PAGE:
HMRC has withdrawn the Renewals Allowance which allowed landlords of fully furnished residential properties to claim tax relief when replacing some fixtures and fittings within a rental property. These included assets such as baths, sinks, fridges and freezers.
Previously there were two ways for landlords of fully furnished properties to claim tax relief on their assets:
Although the initial cost of an asset was not eligible for this allowance, a sum for the replacement of items such as cookers, televisions and beds could be claimed. The Renewals Allowance worked by deducting the proceeds of sale from the original asset, along with the cost of any improvements to the new one.
Wear and Tear Allowance
This is still in effect, and allows landlords to claim 10% of the net amount of rent they receive from their tenants.
How has the legislation changed?
The legislation changed in April 2013, since when residential landlords of fully furnished properties can no longer claim the Renewals Allowance. This means that when they need to buy new furniture or kitchen equipment, for example, they are not entitled to claim a deduction.
Landlords can still claim the Wear and Tear Allowance, however, but this is only available for fully furnished properties. The change in legislation has hit landlords of unfurnished properties particularly hard, as they are not now able to make a deduction when buying new furniture or other assets for their properties. The only expenditure allowable for landlords of unfurnished and partly furnished properties is the amount spent on repairs.
Furnished properties that are let out for holidays only are viewed differently by HMRC. Landlords of these types of property are seen as carrying on a trade, and as such can claim capital allowances on their assets. Because of this the Wear and Tear Allowance is not applicable to them.
What the Wear and Tear Allowance is (and isn’t)
The allowance recognises the depreciation of assets within a residential letting and provides a degree of tax relief for landlords. It does not cover the capital expenditure of buying a property, or any improvement costs though. Nor does it cover commercial lettings such as offices, where a different type of claim known as capital allowances can be made.
How the Wear and Tear Allowance is calculated
Applying to fully furnished properties only, the allowance is calculated as 10% of the net rent received by the landlord. ‘Net rent’ means the figure following the deduction of expenses charged to the tenant, but actually paid by the landlord. These deductions might include water rates and council tax.
What constitutes a ‘fully furnished’ property?
This is an essential definition, as landlords of unfurnished or partly furnished properties are not eligible to claim Wear and Tear allowance. In practical terms, ‘fully furnished’ means that a tenant could move into the property and not have to worry about fixtures, fittings, chairs and tables; even items such as crockery would already be provided for them.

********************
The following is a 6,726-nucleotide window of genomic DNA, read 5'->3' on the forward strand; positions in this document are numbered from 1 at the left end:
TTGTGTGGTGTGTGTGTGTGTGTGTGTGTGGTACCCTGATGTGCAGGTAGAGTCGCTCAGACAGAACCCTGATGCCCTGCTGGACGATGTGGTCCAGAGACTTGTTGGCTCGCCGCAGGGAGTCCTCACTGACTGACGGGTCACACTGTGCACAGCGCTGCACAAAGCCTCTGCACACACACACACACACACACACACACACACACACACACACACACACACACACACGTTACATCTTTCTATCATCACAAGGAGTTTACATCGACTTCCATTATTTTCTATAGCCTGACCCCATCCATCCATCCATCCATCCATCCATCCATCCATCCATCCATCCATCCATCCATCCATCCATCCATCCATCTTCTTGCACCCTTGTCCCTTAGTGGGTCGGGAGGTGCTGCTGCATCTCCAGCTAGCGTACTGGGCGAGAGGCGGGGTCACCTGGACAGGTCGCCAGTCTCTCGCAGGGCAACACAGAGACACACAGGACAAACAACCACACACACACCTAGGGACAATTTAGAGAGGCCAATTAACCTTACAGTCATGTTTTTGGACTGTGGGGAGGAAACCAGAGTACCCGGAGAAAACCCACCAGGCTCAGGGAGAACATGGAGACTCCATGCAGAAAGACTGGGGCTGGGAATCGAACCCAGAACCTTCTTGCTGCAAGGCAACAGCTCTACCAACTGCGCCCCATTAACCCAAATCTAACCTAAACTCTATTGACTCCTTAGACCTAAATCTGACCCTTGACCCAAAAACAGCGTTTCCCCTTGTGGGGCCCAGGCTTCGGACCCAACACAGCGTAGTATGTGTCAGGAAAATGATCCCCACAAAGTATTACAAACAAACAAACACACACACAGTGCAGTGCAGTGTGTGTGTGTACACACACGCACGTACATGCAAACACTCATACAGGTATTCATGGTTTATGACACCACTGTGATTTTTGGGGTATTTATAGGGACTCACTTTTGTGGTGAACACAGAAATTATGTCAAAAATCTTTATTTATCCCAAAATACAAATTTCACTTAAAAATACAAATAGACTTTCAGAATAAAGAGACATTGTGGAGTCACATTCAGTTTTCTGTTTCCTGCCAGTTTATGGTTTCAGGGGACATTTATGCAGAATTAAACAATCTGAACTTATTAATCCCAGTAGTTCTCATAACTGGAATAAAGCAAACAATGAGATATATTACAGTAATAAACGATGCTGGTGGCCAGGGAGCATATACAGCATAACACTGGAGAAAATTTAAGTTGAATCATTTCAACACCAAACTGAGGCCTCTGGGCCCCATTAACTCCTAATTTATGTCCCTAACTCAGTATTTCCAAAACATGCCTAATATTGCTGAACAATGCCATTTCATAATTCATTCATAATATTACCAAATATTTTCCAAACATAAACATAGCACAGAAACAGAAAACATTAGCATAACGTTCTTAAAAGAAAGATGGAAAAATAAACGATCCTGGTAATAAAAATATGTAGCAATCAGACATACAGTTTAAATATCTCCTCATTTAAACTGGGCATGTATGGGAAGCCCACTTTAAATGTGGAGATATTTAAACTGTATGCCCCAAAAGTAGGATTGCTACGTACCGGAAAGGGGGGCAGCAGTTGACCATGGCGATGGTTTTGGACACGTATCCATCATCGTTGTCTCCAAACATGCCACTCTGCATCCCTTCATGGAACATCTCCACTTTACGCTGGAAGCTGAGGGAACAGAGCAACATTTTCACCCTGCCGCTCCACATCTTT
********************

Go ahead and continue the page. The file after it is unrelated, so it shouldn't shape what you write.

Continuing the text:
What is covered by the Wear and Tear Allowance?
Items would include, but are not limited to the following:
- White goods
- Sofas and other portable furniture
- TVs and associated recording equipment
- Beds and other bedroom furniture, such as wardrobes
- Curtains and bedding
- Carpets and other floor coverings
The cost of these items is not an issue, so it does not matter how much or how little has been spent on purchasing them. The fact that they are provided within the property means that the allowance comes into force, and landlords simply make a 10% deduction from their figure for net rent.
What the allowance does not cover
Items integral to a property are not covered. This means items that would not normally be removed from a building when it is sold or vacated. They could include but are not limited to:
- Bathroom goods
- Central heating systems
- Fitted kitchen cupboards
- Electrical systems
- Intruder alarm systems
- Wall-mounted ovens
The initial cost of installing a bathroom or kitchen, for example, would not be covered by the Wear and Tear Allowance. Nor would the additional costs of a significant upgrade of fixtures and fittings within these rooms. Like-with-like costs are eligible under the rules of the allowance, but radically more expensive upgrades are not.
Is it worthwhile furnishing a property just to be able to claim this allowance?
There is now little choice for residential landlords when it comes to furnishing their property. If they want to be able to claim the Wear and Tear Allowance, they are going to have to fully furnish their let.
It is not all bad news though as there are some benefits. The Wear and Tear Allowance could provide a greater amount in the way of tax relief than the actual expense of furnishing a property. The allowance is easy to calculate, and a significant benefit is that it can be claimed straight away rather than having to wait until items are replaced.
Residential property letting, although not guaranteeing an income, remains a good investment option for many. If you are a residential landlord and are worried about the tax implications of your property portfolio, give Southside Accountants in Wimbledon a call on 020 8432 2969.
Whether it is a single property or a large portfolio, we can help you increase your return on investment by making it as tax efficient as possible.